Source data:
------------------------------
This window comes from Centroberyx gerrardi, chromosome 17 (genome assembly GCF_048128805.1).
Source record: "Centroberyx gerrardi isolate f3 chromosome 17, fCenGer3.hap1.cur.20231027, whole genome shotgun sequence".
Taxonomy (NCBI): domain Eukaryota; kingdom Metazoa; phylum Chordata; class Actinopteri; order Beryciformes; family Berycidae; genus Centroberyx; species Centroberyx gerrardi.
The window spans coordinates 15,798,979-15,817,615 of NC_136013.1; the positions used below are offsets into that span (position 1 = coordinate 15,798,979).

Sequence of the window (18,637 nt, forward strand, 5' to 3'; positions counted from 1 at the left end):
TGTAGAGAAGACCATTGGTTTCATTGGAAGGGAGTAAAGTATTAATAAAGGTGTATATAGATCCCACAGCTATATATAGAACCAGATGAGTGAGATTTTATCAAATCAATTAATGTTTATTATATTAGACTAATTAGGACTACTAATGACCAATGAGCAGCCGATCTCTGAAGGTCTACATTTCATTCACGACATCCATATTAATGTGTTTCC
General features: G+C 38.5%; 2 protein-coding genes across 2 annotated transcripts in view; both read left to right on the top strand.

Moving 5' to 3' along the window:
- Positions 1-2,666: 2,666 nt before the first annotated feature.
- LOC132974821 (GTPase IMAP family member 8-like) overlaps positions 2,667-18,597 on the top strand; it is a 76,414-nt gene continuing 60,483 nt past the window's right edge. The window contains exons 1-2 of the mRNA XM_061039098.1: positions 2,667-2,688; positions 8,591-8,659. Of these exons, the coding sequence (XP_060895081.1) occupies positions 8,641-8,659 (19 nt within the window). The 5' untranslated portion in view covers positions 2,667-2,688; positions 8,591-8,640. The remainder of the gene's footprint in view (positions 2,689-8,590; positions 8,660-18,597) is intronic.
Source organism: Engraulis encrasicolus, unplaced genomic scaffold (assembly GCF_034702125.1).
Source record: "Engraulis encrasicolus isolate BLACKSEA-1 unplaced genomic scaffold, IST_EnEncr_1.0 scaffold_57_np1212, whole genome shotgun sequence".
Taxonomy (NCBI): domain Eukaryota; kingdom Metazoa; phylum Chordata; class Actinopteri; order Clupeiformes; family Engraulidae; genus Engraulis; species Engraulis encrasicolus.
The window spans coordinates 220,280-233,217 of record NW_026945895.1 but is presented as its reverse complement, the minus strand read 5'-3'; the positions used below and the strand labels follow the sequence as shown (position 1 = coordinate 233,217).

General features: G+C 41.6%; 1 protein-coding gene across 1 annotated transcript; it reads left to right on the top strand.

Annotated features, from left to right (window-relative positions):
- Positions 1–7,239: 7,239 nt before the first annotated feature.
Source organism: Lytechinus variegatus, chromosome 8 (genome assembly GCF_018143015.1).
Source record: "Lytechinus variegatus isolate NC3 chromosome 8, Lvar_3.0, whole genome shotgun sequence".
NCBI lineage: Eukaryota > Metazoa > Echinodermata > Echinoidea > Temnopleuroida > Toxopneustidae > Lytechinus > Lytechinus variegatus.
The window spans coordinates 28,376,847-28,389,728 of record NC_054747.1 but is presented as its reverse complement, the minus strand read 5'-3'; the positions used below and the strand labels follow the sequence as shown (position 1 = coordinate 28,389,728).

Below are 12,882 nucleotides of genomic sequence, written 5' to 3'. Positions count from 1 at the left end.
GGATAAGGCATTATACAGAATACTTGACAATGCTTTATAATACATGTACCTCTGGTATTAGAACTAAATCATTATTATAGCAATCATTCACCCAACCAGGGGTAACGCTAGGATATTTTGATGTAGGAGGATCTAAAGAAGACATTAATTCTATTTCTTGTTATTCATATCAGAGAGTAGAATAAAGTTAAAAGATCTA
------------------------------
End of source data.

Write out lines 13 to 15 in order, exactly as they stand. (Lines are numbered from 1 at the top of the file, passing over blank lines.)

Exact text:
Taxonomy (NCBI): domain Eukaryota; kingdom Metazoa; phylum Chordata; class Actinopteri; order Clupeiformes; family Engraulidae; genus Engraulis; species Engraulis encrasicolus.
The window spans coordinates 220,280-233,217 of record NW_026945895.1 but is presented as its reverse complement, the minus strand read 5'-3'; the positions used below and the strand labels follow the sequence as shown (position 1 = coordinate 233,217).

General features: G+C 41.6%; 1 protein-coding gene across 1 annotated transcript; it reads left to right on the top strand.